US pilot opposed German Afghan attack orders

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5 Dec, 2009 Updated Sat 5 Dec 2009 10:07 CEST
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The US fighter pilots called in by German commanders in Afghanistan for a controversial air strike on two fuel tankers that left many civilians dead questioned their orders several times before attacking.


The operation in September not only killed scores of Afghans, but also severely dented the reputation of the German military, cost the jobs of those in charge at the time and will be subjected to a full parliamentary investigation.

Now extracts from the Nato report published by Der Spiegel suggest the Germans overrode objections from the US pilots they were commanding, to insist the strike take place.

Radio communication between the F-15 pilot, with the call sign ‘Dude’, and the German officer issuing orders show that the Americans wanted to carry out not just one or two low flying passes as warnings but five.

But Colonel Georg Klein and his forward air controller with the call sign ‘Red Baron’, commanding the air strike from the German base, overruled the ‘Dude’ and ordered an attack.

“F-15 recommended a show of force five times throughout the mission in order to disperse the people,” the report says. But the ‘Red Baron’ replied, “Negative. The target should be attacked immediately.”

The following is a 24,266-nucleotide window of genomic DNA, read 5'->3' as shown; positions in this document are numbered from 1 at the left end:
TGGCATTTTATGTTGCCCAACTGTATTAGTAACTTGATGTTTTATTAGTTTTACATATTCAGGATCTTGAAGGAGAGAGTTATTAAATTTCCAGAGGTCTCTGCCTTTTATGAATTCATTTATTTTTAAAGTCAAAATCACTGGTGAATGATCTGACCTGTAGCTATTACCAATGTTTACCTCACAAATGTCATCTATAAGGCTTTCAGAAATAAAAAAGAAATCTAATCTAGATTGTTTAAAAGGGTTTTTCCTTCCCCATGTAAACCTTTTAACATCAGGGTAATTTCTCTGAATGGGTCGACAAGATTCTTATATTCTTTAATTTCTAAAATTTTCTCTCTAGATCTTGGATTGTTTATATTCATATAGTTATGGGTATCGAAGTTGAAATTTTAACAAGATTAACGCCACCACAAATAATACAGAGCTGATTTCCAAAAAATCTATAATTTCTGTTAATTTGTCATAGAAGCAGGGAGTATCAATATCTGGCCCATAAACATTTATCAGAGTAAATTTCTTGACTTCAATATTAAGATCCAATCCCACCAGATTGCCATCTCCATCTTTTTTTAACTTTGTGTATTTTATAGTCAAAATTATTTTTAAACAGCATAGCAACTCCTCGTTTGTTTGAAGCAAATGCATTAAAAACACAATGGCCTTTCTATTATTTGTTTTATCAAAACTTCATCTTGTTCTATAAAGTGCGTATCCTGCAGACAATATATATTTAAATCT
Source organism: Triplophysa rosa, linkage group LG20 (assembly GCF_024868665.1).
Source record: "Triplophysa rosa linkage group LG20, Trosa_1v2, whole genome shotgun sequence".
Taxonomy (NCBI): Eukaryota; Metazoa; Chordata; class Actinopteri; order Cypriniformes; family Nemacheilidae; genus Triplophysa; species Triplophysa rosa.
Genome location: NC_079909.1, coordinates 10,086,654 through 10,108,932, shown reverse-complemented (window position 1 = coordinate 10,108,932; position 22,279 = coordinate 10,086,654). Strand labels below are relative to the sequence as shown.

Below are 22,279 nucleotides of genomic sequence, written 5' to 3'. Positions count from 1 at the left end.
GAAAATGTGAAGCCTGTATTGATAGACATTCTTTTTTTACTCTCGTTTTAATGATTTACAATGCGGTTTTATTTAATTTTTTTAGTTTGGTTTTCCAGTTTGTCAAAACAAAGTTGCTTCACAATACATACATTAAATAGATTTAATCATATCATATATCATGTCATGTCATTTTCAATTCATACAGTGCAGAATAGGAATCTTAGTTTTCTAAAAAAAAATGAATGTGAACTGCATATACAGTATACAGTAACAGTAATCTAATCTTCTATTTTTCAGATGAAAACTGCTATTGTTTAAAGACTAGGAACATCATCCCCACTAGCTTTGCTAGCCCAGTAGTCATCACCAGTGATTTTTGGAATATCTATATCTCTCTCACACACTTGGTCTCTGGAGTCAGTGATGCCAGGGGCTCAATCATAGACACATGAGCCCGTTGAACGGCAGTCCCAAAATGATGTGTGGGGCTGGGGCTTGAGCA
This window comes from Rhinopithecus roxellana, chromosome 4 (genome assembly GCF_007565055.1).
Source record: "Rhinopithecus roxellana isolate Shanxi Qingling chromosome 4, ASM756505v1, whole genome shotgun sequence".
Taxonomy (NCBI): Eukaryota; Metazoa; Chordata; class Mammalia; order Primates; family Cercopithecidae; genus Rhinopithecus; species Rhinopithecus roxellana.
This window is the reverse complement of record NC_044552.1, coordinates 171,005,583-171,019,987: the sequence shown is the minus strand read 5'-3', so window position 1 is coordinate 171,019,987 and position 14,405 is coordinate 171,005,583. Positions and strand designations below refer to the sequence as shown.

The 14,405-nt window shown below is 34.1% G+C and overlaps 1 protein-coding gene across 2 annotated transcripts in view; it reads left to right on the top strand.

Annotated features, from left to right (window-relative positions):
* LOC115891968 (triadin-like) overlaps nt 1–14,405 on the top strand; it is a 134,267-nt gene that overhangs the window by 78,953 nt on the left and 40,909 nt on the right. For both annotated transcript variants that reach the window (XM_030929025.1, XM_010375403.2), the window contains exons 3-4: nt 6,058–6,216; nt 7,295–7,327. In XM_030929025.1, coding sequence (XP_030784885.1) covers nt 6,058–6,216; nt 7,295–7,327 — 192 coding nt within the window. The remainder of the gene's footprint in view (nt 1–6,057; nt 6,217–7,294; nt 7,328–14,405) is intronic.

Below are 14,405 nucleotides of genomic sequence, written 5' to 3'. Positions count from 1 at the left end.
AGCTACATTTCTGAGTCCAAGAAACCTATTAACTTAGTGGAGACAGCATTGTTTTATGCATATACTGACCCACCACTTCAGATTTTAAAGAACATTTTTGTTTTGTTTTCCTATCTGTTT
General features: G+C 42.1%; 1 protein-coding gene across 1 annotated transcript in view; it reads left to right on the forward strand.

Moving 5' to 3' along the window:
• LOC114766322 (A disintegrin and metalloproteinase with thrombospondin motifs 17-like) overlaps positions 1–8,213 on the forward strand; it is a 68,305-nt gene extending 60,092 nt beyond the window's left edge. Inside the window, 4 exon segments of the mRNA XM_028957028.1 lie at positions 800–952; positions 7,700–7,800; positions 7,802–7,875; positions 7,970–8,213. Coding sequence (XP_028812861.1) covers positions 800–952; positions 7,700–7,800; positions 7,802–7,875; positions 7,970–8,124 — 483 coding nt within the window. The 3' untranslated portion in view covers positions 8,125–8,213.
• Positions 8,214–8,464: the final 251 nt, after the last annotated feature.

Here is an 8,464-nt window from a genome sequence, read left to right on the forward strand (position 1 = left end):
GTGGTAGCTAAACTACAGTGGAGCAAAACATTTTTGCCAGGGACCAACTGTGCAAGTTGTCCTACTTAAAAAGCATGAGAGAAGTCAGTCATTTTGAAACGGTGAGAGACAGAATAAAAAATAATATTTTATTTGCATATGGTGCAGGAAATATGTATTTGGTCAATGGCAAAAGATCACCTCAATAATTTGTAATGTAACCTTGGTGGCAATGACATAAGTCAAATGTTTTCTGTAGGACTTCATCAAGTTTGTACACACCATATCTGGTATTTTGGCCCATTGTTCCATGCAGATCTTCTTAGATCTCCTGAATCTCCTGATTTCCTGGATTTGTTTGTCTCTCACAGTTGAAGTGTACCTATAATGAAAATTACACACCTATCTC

Wing commander Lance ‘Gipper’ Bunch, commander of the 335th Fighter Squadron Unit which supplied the F-15, also told investigators that there was disagreement with the Germans over how many bombs should be dropped on the two tankers.

He said the ‘Red Baron’ had called for six bombs, but that the Americans had refused.

“The crew told him this was not going to happen,” said Bunch. Two bombs were all that were necessary, he said.

The operation, which German Defence Minister Karl-Theodor zu Guttenberg has admitted in parliament was militarily inappropriate, was initially defended by his predecessor Franz Josef Jung.

Jung and Bundeswehr Chief of Staff Gen. Wolfgang Schneiderhan have since resigned amid revelations the Defence Ministry had withheld information about the air strike called by Col. Klein to destroy the tankers which had been hijacked by the Taliban.

The fear was that they could be used to attack a nearby German base, but it seems they had become stuck in a river bed and the Taliban were handing the fuel out to local villagers when the Nato bombers struck.

Volker Kauder, chair of the Christian Democratic parliamentary group, said he will call then-Foreign Minister Frank-Walter Steinmeier to answer the questions of the parliamentary investigative committee.

Both the conservatives and Steinmeier’s centre-left Social Democratic Party were in government when the strike took place in September.



2009/12/05 10:07

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